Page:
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ARS Home » Pacific West Area » Davis, California » Western Human Nutrition Research Center » Obesity and Metabolism Research » Research » Publications at this Location » Publication #342468

Research Project: Novel Functions and Biomarkers for Vitamins and Minerals

Location: Obesity and Metabolism Research

Title: Correlations between maternal, breast milk, and infant vitamin B12 concentrations among mother-infant dyads in Vancouver, Canada and Pry Veng, Cambodia: an exploratory analysis

Author
item Chebaya, Philip - University Of British Columbia
item Karakochuk, Crystal - University Of British Columbia
item March, Kaitlin - University Of British Columbia
item Chen, Nancy - University Of British Columbia
item Stamm, Rosemary - University Of Otago
item Kroeun, Hou - Helen Keller International (HKI), United States
item Sophonneary, Prak - Ministry Of Health
item Borath, Mam - Ministry Of Planning-Cambodia
item Shahab-ferdows, Setti
item Hampel, Daniela - University Of California
item Barr, Susan - University Of British Columbia
item Lamers, Yvonne - University Of British Columbia
item Houghton, Lisa - University Of Otago
item Allen, Lindsay
item Green, Timonthy - University Of Adelaide
item Whitfield, Kyly - Mount Saint Vincent University, Nova Scotia

Submitted to: Nutrients
Publication Type: Peer Reviewed Journal
Publication Acceptance Date: 3/9/2017
Publication Date: 3/12/2017
Citation: Chebaya, P., Karakochuk, C.D., March, K.M., Chen, N.N., Stamm, R.A., Kroeun, H., Sophonneary, P., Borath, M., Shahab-Ferdows, S., Hampel, D., Barr, S.I., Lamers, Y., Houghton, L.A., Allen, L.H., Green, T., Whitfield, K.C. 2017. Correlations between maternal, breast milk, and infant vitamin B12 concentrations among mother-infant dyads in Vancouver, Canada and Pry Veng, Cambodia: an exploratory analysis. Nutrients. 9(3):270. doi: 10.3390/nu.9030270.

Interpretive Summary: Vitamin B12 is important to the fetus and infant for health and development. If B12-rich foods, such as animal source foods, are consumed at a low rate, the infant will be as risk for B12 deficiency. We compared B12 statuses of mother-infant pairs, including breast milk B12 concentrations, in Vancouver and Pry Veng. Unlike the Cambodian mothers, the Canadian mothers consumed vitamin B12 containing multi-micronutrients during pregnancy and lactation. Independent from the geographic origin and supplementation, the majority of participants showed an adequate B12 status. A relationship among mother, milk, and infant B12 was found in the Canadian sub-set, while the Cambodian sub-set only showed a relationship between mother and infant B12 concentrations.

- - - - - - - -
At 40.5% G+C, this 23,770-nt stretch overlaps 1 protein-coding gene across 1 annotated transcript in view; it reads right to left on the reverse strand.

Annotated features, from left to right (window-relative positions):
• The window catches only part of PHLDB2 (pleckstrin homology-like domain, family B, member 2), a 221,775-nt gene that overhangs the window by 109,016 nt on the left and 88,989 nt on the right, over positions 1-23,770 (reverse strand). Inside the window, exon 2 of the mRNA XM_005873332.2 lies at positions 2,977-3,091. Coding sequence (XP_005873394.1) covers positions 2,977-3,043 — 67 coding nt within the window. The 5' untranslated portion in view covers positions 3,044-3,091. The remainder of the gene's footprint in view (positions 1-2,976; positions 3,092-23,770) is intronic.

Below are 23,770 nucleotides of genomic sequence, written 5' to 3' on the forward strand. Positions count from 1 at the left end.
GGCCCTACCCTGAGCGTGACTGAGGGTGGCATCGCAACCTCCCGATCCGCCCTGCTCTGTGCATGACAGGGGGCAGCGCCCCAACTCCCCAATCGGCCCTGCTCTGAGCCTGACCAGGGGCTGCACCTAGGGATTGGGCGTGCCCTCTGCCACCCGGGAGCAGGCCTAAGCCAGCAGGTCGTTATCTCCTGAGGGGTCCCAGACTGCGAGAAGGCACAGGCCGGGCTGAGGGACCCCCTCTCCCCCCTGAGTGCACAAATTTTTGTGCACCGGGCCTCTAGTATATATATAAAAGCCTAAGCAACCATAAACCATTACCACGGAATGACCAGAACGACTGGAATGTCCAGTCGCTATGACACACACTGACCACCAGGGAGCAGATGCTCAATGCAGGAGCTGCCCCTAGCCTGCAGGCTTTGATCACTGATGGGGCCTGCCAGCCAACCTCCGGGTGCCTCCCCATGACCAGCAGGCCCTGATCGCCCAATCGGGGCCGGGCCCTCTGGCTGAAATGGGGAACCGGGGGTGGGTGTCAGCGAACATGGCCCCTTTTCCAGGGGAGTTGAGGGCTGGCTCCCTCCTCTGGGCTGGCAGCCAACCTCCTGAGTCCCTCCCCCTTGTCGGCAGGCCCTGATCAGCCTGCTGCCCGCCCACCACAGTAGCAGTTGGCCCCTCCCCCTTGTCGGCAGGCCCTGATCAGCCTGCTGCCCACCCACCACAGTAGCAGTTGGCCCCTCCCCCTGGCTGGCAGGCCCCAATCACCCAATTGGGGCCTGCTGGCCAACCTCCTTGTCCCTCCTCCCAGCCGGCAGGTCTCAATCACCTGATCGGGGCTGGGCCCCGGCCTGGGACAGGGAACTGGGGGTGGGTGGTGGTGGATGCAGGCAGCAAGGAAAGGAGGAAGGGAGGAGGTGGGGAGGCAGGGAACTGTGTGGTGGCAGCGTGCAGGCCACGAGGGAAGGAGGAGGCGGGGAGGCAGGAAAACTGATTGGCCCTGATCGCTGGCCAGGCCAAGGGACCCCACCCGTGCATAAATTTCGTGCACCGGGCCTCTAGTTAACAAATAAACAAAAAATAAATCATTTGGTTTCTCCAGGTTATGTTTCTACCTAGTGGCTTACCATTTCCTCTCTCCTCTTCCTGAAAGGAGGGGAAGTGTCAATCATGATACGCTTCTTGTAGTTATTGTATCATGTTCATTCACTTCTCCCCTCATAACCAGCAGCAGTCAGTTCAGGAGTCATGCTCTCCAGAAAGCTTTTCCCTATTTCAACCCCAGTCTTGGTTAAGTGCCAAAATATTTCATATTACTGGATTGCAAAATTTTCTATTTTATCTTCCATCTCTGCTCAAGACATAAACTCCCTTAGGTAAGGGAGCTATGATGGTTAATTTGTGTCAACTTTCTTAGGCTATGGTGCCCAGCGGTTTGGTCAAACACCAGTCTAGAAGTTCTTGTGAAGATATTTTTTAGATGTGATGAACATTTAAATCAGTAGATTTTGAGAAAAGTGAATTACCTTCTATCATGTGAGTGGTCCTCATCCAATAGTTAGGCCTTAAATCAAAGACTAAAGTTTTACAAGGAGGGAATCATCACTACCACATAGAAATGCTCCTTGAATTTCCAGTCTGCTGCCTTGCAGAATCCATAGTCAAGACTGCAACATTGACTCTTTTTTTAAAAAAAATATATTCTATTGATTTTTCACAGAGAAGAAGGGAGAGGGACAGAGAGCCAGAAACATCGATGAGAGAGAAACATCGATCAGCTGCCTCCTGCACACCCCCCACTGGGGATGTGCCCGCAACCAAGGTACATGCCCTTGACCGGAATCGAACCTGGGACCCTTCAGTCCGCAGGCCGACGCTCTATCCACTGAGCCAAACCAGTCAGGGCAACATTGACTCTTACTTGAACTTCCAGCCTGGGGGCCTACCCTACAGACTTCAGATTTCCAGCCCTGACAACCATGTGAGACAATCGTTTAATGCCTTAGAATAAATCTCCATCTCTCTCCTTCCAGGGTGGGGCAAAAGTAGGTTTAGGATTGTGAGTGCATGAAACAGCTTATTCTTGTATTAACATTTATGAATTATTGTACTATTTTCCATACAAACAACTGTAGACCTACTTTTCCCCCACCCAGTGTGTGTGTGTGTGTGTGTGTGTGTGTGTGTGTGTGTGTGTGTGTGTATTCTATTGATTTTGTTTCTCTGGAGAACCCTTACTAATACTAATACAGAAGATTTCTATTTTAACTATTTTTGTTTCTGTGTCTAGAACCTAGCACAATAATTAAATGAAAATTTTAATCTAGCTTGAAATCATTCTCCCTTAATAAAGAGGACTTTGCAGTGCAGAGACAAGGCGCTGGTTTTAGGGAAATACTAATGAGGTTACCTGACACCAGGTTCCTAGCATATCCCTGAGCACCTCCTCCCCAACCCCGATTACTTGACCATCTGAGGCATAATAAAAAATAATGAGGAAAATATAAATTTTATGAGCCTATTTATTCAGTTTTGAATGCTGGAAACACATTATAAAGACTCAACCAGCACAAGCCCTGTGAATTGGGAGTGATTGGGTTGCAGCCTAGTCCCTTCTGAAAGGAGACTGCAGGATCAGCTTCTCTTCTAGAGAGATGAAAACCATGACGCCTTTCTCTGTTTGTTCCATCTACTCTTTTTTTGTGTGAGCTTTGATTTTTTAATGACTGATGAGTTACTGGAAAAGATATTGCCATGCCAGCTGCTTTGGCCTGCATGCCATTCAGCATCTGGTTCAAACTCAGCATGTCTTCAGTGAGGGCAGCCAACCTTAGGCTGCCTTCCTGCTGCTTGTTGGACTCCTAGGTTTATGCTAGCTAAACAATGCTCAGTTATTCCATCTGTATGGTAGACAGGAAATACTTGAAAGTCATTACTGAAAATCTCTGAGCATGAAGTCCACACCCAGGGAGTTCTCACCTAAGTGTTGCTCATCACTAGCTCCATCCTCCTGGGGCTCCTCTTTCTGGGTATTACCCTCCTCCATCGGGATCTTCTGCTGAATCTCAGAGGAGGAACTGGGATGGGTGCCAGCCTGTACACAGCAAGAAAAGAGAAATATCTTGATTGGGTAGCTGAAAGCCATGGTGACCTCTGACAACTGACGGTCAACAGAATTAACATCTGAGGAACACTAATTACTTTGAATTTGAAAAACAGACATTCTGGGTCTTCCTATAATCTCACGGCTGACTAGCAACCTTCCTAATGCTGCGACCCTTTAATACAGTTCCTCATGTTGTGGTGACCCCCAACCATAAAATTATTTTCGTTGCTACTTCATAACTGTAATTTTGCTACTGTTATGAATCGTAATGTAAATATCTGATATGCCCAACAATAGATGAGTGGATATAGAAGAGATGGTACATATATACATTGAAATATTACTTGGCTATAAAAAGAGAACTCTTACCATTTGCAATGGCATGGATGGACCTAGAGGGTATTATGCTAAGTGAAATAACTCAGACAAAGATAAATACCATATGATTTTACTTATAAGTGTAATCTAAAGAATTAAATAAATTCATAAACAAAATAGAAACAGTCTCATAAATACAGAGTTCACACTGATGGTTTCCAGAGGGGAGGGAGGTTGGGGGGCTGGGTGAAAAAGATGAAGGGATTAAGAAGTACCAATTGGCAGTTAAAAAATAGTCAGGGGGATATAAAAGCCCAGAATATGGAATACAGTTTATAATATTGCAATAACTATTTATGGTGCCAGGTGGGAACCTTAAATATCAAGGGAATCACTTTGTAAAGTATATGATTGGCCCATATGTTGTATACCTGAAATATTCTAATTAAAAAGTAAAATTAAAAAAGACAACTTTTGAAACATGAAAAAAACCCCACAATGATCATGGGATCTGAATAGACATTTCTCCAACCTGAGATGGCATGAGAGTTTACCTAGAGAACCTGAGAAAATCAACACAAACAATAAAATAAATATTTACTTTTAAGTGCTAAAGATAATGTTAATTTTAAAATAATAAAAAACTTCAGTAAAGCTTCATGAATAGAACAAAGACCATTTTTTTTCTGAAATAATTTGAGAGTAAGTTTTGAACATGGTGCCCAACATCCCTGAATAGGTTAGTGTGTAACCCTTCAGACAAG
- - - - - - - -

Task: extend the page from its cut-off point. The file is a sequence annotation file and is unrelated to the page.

Technical Abstract: Vitamin B12 plays an essential role in fetal and infant development. In regions where animal source food consumption is low and perinatal supplementation is uncommon, infants are at risk of vitamin B12 deficiency. In this secondary analysis, we measured total vitamin B12 concentrations in maternal and infant serum/plasma and breast milk among two samples of mother–infant dyads in Canada (assessed at 8 weeks post-partum) and in Cambodia (assessed between 3–27 weeks post-partum). Canadian mothers (n = 124) consumed a daily vitamin B12-containing multiple micronutrient supplement throughout pregnancy and lactation; Cambodian mothers (n = 69) were unsupplemented. The maternal, milk, and infant total vitamin B12 concentrations (as geometric means (95% CI) in pmol/L) were as follows: in Canada, 698 (648,747), 452 (400, 504), and 506 (459, 552); in Cambodia, 620 (552, 687), 317 (256, 378), and 357 (312, 402). The majority of participants were vitamin B12 sufficient (serum/plasma total B12 > 221 pmol/L): 99% and 97% of mothers and 94% and 84% of infants in Canada and Cambodia, respectively. Among the Canadians, maternal, milk, and infant vitamin B12 were all correlated (p < 0.05); only maternal and infant vitamin B12 were correlated among the Cambodians (p < 0.001)